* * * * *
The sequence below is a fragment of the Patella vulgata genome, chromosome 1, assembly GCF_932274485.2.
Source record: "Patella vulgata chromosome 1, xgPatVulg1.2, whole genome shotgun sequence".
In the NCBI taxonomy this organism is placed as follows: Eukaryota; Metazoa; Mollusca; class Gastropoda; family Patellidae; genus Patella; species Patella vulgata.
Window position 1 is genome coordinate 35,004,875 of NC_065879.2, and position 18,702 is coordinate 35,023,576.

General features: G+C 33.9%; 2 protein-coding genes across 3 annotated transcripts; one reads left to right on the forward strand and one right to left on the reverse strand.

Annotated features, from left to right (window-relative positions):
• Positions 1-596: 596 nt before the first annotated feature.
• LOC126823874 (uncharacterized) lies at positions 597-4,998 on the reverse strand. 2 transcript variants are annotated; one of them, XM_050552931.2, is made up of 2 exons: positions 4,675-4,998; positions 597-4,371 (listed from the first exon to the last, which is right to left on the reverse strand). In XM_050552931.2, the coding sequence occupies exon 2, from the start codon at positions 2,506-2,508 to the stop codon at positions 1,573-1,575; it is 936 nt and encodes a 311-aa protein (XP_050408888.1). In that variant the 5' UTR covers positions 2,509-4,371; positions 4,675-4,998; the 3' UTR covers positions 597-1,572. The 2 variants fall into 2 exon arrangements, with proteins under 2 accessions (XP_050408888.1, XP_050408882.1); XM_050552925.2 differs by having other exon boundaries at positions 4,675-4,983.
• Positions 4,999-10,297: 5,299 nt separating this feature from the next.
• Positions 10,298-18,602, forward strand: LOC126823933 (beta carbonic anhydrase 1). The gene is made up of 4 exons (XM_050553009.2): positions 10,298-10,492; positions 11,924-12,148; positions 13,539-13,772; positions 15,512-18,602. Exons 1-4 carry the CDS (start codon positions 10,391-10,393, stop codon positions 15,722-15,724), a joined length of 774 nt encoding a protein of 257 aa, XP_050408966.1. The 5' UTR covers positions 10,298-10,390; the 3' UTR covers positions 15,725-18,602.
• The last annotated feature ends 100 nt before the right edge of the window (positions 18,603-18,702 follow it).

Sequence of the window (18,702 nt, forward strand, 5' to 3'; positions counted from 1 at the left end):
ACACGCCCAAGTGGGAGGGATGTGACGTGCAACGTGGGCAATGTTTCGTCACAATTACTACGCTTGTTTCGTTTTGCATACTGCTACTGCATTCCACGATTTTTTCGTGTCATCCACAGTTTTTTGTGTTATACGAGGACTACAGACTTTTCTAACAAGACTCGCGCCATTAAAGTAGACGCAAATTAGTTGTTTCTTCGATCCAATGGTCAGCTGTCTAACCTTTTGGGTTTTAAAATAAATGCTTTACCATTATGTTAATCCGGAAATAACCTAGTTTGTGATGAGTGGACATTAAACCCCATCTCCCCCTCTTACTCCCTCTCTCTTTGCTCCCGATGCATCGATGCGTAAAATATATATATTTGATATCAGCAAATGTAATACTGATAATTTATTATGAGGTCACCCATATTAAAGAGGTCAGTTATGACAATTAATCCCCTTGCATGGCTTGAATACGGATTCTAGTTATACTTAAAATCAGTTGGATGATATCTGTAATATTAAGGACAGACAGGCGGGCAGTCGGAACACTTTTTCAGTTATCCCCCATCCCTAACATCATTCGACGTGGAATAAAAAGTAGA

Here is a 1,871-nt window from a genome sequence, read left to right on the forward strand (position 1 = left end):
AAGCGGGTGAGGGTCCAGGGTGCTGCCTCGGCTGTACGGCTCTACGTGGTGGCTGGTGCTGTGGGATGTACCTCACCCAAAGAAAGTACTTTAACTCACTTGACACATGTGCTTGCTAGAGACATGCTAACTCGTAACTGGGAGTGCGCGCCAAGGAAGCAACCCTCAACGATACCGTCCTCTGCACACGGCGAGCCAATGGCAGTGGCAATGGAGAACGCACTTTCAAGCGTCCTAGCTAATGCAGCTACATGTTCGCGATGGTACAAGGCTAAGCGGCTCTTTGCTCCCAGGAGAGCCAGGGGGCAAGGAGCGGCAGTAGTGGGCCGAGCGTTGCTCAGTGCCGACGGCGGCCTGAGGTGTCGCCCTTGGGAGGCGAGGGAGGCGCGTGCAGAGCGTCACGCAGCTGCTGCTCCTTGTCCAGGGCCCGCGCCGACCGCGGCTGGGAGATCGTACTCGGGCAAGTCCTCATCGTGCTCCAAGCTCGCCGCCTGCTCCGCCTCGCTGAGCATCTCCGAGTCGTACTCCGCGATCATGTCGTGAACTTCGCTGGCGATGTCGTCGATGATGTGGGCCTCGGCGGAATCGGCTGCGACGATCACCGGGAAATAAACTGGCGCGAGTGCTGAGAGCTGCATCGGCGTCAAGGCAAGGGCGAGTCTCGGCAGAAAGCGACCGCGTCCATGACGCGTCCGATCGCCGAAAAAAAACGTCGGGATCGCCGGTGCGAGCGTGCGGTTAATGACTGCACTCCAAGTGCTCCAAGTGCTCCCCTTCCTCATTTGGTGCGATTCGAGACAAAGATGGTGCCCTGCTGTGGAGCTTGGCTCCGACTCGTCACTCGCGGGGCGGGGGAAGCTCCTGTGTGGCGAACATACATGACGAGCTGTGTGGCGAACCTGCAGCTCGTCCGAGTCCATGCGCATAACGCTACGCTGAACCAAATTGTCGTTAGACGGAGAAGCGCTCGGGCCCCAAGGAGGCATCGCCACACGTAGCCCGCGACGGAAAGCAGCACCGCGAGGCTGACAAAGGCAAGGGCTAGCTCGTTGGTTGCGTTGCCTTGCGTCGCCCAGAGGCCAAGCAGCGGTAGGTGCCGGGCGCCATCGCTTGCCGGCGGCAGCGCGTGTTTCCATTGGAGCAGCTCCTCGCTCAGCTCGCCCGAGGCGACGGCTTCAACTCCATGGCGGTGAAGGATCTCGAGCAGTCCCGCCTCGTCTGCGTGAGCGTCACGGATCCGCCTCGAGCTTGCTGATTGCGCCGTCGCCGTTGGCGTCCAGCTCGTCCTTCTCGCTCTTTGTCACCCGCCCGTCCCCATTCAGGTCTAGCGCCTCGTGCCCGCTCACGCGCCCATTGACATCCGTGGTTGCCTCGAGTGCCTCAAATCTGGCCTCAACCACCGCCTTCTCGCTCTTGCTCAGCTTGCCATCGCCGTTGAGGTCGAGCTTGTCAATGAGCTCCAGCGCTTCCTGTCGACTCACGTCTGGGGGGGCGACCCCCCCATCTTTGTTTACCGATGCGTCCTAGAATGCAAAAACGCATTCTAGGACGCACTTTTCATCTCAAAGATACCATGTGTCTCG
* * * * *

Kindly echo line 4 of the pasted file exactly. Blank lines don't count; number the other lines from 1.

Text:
Window position 1 is genome coordinate 35,004,875 of NC_065879.2, and position 18,702 is coordinate 35,023,576.